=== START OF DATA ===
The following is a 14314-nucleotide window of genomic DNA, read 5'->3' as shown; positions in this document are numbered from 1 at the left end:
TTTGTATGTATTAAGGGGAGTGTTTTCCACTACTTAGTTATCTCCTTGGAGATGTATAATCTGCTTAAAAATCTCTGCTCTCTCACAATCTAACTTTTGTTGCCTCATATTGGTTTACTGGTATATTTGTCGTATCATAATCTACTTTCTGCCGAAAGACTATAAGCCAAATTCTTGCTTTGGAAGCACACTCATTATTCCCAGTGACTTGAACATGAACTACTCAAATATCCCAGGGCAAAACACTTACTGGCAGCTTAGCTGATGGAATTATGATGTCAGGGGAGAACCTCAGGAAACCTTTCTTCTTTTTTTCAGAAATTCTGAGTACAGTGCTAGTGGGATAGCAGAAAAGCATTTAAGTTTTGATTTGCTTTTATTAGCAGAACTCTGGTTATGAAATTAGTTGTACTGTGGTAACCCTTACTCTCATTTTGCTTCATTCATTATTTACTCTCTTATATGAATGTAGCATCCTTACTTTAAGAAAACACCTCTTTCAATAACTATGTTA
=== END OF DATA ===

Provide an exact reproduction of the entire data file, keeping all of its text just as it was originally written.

The following is a 14314-nucleotide window of genomic DNA, read 5'->3' as shown; positions in this document are numbered from 1 at the left end:
TTTGTATGTATTAAGGGGAGTGTTTTCCACTACTTAGTTATCTCCTTGGAGATGTATAATCTGCTTAAAAATCTCTGCTCTCTCACAATCTAACTTTTGTTGCCTCATATTGGTTTACTGGTATATTTGTCGTATCATAATCTACTTTCTGCCGAAAGACTATAAGCCAAATTCTTGCTTTGGAAGCACACTCATTATTCCCAGTGACTTGAACATGAACTACTCAAATATCCCAGGGCAAAACACTTACTGGCAGCTTAGCTGATGGAATTATGATGTCAGGGGAGAACCTCAGGAAACCTTTCTTCTTTTTTTCAGAAATTCTGAGTACAGTGCTAGTGGGATAGCAGAAAAGCATTTAAGTTTTGATTTGCTTTTATTAGCAGAACTCTGGTTATGAAATTAGTTGTACTGTGGTAACCCTTACTCTCATTTTGCTTCATTCATTATTTACTCTCTTATATGAATGTAGCATCCTTACTTTAAGAAAACACCTCTTTCAATAACTATGTTA